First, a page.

And while he was waiting, why not begin reading? After all, he could see others in the park across the road, sprawled on the grass with books. It would not look odd. That way, he could begin to absorb the magic that he had been born to wield and begin the first steps to taking on his power.
He took a deep breath, laid the tome on his lap, and opened the heavy cover. “Now,” he muttered. “Let me read you.”
No, said the book, let me read you.
It was dark when the apprentice bookseller followed his master outside. “I don’t understand why we waited,” he said. “The thief must be miles away by now.”
“I doubt that very much,” said Master Atin. “You see, the Tome of All Magical Knowledge has its own defences. Many of our best books do. We tried stopping a thief once, but we learned it only gets in the way. Ah. There, you see?”
He pointed to a shape slumped on a bench. The apprentice hurried up and lifted the book that had tumbled to the ground. “What happened?”
“I suspect,” said the Master, “our thief was suddenly struck with a strong urge to stop and read as he left. Get too far with this book and that’s what happens. Don’t worry,” he added, as his apprentice looked nervously at the book, nearly dropping it, “the effect will have worn off by now.”
The apprentice looked down at the unconscious figure. “Should we, uh, should we do something for him?”
“There’s nothing more terrible or more helpful that we can do that the book hasn’t done already.” The Master arranged the body into a more comfortable position. “Hopefully he’s been set upon the right path. Come on, let’s get that thing back on the shelf.”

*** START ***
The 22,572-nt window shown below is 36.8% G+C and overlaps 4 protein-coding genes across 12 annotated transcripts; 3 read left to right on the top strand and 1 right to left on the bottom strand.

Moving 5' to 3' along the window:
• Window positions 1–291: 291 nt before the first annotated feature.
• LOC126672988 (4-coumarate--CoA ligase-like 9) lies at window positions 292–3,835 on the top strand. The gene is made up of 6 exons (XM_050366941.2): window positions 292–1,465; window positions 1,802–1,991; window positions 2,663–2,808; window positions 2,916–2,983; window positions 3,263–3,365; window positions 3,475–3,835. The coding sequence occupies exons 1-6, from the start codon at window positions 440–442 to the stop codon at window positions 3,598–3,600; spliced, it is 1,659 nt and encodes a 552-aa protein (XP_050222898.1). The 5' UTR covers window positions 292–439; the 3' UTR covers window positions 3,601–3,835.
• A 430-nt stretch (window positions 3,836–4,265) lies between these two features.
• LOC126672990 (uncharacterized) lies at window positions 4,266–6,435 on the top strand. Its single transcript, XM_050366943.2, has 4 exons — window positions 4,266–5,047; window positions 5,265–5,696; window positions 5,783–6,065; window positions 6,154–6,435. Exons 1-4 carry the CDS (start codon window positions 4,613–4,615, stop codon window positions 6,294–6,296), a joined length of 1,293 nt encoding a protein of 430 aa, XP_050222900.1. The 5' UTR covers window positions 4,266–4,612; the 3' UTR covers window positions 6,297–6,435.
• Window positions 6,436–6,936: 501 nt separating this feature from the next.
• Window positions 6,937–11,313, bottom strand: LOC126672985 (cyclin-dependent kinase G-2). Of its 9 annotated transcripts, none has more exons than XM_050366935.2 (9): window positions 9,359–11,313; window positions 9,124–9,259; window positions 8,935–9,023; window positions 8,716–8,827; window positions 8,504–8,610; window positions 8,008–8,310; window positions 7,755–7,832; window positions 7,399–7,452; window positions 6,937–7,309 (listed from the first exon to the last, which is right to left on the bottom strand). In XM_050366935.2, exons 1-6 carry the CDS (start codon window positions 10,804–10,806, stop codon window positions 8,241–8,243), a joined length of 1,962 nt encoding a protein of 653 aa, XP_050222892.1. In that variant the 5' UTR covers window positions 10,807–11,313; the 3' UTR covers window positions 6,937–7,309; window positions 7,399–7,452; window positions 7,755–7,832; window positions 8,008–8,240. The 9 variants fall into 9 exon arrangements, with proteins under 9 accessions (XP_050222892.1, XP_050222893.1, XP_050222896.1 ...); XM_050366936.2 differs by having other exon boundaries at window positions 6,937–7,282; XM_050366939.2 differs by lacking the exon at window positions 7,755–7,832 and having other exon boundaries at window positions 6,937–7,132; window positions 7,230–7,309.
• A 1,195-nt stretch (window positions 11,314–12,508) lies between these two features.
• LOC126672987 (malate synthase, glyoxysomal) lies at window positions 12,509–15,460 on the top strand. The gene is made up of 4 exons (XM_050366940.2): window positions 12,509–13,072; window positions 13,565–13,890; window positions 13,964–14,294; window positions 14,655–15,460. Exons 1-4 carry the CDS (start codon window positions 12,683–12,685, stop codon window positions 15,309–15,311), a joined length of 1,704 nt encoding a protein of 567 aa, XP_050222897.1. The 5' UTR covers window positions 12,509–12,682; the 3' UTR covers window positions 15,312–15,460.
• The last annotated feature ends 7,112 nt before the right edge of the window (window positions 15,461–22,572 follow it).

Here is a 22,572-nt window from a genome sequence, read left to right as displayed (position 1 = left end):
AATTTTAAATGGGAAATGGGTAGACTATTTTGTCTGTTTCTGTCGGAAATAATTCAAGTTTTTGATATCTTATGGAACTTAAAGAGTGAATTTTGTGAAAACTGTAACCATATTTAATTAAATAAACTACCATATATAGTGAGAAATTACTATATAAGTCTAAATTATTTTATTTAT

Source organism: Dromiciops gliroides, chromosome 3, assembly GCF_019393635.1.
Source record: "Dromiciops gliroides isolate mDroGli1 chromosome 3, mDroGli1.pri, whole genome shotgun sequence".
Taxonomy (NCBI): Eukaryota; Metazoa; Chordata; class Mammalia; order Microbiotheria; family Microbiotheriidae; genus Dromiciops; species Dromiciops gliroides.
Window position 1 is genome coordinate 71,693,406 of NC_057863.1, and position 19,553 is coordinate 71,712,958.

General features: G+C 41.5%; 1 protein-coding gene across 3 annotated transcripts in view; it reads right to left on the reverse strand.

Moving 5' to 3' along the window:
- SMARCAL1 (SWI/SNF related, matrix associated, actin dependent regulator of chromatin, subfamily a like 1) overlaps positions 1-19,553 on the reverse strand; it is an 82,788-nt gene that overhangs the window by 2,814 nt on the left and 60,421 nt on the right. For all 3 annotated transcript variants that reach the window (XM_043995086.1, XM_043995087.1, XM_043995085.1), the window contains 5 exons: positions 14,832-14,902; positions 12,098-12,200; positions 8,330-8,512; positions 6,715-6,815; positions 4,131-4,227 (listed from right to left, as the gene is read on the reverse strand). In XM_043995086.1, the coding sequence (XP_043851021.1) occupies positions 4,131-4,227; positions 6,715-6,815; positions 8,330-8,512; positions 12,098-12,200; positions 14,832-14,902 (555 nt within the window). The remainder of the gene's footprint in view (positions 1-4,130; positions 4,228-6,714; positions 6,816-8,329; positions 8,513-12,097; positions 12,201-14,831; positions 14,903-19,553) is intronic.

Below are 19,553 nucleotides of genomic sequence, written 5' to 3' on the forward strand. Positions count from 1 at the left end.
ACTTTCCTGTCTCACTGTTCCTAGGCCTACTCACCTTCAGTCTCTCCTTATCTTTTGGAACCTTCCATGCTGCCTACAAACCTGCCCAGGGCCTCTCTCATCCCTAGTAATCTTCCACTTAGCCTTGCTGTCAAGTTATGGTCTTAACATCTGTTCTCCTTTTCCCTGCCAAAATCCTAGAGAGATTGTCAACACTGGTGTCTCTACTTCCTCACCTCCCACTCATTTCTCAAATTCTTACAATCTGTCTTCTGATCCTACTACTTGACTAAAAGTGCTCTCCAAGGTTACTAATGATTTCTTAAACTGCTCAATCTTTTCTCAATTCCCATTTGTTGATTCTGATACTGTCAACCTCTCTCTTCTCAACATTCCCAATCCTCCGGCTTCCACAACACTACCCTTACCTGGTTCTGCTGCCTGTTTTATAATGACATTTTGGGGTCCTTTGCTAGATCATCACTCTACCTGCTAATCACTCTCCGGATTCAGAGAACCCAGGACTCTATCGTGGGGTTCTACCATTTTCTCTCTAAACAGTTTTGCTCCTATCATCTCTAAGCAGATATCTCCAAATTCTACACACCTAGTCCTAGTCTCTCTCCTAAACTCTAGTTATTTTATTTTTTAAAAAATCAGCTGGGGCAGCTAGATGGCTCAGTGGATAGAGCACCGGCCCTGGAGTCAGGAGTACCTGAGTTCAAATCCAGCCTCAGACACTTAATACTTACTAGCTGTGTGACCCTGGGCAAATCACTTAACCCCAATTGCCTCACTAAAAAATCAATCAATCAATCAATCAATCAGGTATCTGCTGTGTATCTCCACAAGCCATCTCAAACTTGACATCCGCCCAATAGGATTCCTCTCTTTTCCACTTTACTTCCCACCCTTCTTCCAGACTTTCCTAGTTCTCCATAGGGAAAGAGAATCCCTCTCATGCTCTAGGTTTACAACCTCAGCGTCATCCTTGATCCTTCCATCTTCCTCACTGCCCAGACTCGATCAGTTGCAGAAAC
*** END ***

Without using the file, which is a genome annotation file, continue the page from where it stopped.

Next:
The thief woke as the first rays of the sun touched his face. What on earth? What was he doing, sleeping on a bench by the street, out in the open?
Wasn’t there something he had to do?
He rummaged through his tattered cloth bag. There was a small book there, describing sleight-of-hand tricks. He frowned at it, then stood and walked forward until he was in front of the bookshop. There was something in there he had to do, to claim the power he was owed.
He entered the bookshop. A friendly old man stood behind the counter.
“Master Atin?” How did he know that name?
“Yes, young man?”
“You are Master Atin?”
The old man nodded. Behind him, a younger man gaped at the two of them.
“I wish… I wish to learn magic.”
“That is certainly something you can learn here. I would be willing to teach you, as long as you earn your keep.”
“Of course, master.”
“Well then.” Master Atin handed him a broom. “Start in the back corner. Clear all the dust from the floor, and all the cobwebs from the ceiling.”
Was this what he had come to do? No matter. It seemed to be the best thing to do right now. No doubt he would learn more, in time.
The thief went to the back of the store and got to work.